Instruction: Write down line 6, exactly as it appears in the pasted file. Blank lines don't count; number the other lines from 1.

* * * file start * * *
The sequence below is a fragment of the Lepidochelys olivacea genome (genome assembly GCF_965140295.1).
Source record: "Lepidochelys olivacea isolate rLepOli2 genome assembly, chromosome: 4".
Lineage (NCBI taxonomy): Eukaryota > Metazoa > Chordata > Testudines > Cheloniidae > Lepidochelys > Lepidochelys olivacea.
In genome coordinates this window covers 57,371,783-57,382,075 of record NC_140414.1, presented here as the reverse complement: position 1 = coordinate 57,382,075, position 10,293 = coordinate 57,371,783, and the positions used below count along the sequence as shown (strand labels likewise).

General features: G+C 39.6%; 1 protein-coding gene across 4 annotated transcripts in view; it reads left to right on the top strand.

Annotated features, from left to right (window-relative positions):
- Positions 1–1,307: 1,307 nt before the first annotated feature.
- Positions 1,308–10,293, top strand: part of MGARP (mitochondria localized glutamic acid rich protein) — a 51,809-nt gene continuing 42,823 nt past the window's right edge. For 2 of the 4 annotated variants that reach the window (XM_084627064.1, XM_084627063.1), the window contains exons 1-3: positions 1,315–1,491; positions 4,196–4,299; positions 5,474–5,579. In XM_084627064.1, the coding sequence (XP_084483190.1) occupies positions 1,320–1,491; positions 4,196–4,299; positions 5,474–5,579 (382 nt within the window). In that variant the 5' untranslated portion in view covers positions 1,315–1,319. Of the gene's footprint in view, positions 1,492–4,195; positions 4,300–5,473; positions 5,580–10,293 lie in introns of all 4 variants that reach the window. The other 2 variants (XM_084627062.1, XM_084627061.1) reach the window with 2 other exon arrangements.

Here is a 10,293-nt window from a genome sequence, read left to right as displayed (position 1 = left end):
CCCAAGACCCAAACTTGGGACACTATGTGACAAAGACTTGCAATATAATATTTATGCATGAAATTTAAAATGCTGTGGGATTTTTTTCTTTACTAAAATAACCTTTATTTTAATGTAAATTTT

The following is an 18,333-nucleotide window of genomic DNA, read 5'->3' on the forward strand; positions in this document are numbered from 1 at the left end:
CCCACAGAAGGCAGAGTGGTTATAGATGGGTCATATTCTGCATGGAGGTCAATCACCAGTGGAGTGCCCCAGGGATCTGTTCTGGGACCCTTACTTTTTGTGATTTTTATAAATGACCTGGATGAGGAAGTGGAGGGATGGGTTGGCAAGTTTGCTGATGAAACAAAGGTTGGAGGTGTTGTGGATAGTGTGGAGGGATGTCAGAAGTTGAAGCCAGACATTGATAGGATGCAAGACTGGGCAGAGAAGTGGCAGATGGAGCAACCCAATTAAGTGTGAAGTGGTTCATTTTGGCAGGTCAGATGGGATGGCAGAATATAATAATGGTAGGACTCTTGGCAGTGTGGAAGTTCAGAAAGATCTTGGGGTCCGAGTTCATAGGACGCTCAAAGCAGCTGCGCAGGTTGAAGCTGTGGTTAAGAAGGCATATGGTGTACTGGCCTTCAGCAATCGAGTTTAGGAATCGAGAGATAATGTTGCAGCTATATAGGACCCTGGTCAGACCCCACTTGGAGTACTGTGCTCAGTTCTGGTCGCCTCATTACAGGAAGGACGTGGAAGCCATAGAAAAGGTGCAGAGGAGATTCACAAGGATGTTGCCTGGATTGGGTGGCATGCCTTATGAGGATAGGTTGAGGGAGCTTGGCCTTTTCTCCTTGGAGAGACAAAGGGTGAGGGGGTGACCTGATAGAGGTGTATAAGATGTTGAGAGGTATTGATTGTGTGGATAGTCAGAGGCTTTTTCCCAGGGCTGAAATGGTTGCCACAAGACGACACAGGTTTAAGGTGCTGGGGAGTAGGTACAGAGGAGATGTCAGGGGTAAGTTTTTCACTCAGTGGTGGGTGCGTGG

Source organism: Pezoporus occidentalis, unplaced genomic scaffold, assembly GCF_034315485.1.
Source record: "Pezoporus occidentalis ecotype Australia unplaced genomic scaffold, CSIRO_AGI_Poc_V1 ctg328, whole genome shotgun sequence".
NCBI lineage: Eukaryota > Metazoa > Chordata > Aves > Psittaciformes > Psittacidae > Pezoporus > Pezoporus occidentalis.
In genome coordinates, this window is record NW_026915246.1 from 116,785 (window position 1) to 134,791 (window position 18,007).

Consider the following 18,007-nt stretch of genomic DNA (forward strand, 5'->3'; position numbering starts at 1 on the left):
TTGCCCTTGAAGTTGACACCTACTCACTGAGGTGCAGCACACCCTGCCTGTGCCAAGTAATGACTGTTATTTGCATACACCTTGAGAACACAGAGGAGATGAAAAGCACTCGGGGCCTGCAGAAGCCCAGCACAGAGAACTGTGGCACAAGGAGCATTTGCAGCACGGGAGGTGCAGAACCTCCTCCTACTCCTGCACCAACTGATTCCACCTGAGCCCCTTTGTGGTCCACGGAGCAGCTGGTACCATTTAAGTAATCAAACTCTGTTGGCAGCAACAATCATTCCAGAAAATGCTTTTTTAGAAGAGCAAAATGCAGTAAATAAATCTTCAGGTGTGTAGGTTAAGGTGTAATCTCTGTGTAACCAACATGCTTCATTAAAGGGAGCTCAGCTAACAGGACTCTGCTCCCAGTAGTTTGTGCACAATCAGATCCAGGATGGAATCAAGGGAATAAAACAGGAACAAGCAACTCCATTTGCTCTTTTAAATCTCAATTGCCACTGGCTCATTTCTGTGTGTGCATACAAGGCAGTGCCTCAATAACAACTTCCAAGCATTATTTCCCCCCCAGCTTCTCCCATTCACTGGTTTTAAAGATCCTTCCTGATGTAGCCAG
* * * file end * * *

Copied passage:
Annotated features, from left to right (window-relative positions):